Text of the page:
Often the contract may specify that the first failure is excluded from the calculation of credits. It is only multiple failures or re-occurrences of problems which are penalized. However, such a clause would typically not apply in cases of a ‘critical level failure’. Within the SLA, there is usually a specification of the required or expected level (Ex:95%) as well as a defined minimum acceptable level (Ex:80%). Falling below the minimum acceptable would be considered a critical level failure and open up the supplier to higher liabilities.  A critical level failure is usually also included as a ground for termination.


Just as Service Providers are punished for falling below the required level, the contracts may allow for them to earn back the amount imposed as penalty by consistently providing service above (Ex:100% instead of 95). Such a provision may also be implemented in the form of a Bonus, for outdoing expectations. The difference between the two is that the earn-back only covers any liability already incurred, whereas, a bonus imposes an extra obligation on the Customer, in exchange for services they had not initially contracted for. Unsurprisingly, the bonus provision is usually resisted by customers, whereas the ‘Earn-back’ provision is considered to incentivize suppliers.


There is usually a buffer period given to the supplier, after the commencement of the contract before calculation of credits begins.


Termination of a contract is allowed when one party breaches the contract, but this must be a material breach, going to the root of the contract.  Therefore, a temporary dip in the service level which causes minimal damages is not usually considered to be a material breach.[10] However, when a supplier is providing a continued service, which may vary greatly in quality, it becomes difficult to determine the exact point at which the parties have a right to terminate.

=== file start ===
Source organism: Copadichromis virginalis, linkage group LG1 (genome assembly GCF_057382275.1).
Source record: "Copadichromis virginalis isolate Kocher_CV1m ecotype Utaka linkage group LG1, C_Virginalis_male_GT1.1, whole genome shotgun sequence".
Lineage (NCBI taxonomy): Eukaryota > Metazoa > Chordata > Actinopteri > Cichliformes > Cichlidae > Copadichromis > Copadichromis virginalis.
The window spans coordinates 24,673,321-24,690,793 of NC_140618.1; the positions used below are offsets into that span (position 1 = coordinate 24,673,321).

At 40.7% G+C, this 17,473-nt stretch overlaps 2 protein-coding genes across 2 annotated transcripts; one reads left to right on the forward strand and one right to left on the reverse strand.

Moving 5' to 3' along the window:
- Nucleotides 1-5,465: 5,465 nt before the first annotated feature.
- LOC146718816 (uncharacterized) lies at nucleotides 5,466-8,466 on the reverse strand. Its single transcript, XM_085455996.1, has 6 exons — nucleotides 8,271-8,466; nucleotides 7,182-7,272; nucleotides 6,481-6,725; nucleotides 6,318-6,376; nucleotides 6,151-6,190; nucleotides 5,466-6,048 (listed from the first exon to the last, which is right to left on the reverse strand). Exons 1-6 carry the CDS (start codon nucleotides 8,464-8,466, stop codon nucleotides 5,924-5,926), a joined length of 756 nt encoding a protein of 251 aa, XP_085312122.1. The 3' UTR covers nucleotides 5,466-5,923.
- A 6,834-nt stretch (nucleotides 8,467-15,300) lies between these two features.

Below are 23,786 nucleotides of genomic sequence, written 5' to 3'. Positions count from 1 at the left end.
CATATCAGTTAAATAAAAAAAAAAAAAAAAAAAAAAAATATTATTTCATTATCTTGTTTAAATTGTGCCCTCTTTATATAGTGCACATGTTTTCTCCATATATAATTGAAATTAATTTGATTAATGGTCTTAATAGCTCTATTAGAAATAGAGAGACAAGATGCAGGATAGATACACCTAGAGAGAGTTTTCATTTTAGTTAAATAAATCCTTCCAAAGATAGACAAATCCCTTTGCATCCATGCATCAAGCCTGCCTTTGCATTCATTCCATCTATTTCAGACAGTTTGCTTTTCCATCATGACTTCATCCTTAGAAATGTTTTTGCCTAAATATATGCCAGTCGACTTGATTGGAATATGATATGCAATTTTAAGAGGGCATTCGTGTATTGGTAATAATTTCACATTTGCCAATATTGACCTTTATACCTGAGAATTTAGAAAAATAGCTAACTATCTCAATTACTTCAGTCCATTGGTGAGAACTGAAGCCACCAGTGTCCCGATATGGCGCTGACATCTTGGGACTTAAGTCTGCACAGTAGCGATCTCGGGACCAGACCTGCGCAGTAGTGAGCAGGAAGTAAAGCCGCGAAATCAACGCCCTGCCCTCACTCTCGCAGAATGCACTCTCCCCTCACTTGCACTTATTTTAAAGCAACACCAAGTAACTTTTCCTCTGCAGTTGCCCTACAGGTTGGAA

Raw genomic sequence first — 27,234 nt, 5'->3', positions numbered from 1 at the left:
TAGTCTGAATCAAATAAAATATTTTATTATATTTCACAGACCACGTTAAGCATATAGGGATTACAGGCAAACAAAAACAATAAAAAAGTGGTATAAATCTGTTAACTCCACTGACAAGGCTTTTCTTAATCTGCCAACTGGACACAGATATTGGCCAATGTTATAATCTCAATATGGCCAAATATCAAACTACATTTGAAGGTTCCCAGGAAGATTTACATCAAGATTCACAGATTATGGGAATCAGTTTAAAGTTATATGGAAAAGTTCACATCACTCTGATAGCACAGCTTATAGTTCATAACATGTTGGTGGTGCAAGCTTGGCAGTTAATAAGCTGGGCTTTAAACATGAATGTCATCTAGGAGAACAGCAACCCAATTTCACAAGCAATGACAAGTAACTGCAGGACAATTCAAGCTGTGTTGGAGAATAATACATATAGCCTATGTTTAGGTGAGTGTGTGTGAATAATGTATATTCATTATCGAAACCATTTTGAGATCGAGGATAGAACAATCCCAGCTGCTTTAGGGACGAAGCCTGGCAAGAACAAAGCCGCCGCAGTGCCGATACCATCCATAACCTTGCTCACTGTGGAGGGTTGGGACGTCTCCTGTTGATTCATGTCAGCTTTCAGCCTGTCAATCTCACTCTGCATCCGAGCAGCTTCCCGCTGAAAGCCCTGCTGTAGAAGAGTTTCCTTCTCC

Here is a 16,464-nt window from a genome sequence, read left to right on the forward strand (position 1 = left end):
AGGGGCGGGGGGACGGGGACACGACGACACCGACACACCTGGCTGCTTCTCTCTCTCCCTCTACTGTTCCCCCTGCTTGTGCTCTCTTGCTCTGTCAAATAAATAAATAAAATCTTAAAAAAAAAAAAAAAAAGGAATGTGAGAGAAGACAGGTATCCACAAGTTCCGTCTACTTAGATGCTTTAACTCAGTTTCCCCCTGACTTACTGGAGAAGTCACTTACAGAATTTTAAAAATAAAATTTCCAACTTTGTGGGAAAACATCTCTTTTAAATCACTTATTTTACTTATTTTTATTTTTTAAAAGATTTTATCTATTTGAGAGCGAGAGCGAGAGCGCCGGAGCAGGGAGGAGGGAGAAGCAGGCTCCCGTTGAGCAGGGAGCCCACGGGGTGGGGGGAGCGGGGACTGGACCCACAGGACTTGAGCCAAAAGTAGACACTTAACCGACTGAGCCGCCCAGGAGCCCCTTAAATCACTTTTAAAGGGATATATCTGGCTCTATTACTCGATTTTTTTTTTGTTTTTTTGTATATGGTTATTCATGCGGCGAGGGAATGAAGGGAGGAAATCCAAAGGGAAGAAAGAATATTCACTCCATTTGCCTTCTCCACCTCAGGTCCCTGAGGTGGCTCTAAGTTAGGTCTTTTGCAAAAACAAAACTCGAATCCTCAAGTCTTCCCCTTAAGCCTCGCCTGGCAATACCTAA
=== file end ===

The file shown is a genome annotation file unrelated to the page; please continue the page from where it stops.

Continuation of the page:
Step-in Rights:

In instances where the Service Provider is unable to perform, there may be a possibility that the User is able to step in and temporarily perform the services for the Service Provider. The Service Provider would then be responsible for compensating the customer for their expenses.


Another important point to note is that in such a contract it is usually that the Service Provider has an obligation to tell the Customer, if their performance ever falls below the required level. However, credit cannot be accurately calculated without accurate information about performance of the Service Provider. Therefore, it is always wise to incorporate a clause which allows for the customer to, or for an external third party to monitor and report the service levels of the provider.

Difference between Calculating Liability for an SLA and a Milestone Agreement

            The method for calculating liability in a Milestone Agreement is far simpler, as they involve certain set target dates, by which the deliverables must reach the customer. Any delay can be easily discerned by both parties, and a standard credit liability may be imposed depending on the amount of delay and nature of the contract.  Agreements may also include clauses which do not impose liability for a delay in a particular milestone, if the entire project or contract is completed on time.[11]


            Service level agreements are often complicated because they have to define the exact condition of performance, and every remedy in the case of a deficiency in this performance. Further, it is also difficult and expensive to continuously monitor the level of service. Service Providers often use the several clauses mentioned above to limit their liability. However, it is always in the interest of both parties for the service credits to actually represent the loss suffered, while being limited to the amount of consideration paid. Without this, they cannot be enforced. Thus, while drafting clauses for SLAs, lawyers must take great care to balance the interests of the customer with the protections envisioned for the Service Providers.

[1] “What Is A Service Level Agreement (SLA)? – Palo Alto Networks.” Paloaltonetworks.Com,

[2] “Back To Basics: Service Levels And Service Credits.” Scl.Org,

[3] “What Is A Service Level Agreement (SLA)? – Palo Alto Networks.” Paloaltonetworks.Com,

[4] Tavano, Joseph. “Master Service Agreements & Slas: How Well Do Yours Hold Up?.” Continuum.Net,

[5] Harrington, J. (2016). The Law relating to Service Credits. [online] Available at:

[6]“Agreement.” Lawinsider.Com,

[7] “Master Service Agreement.” Lawinsider.Com,

[8] “IBM Global Technology Services Statement Of Work For IBM Managed ….” Lawinsider.Com,

[9]“Agreement.” Lawinsider.Com,

[10] Harrington, J. (2016). The Law relating to Service Credits. [online] Available at:

[11]Cornish, J. (n.d.). Service Levels and Service Credit Schemes in Outsourcing. [online] Available at: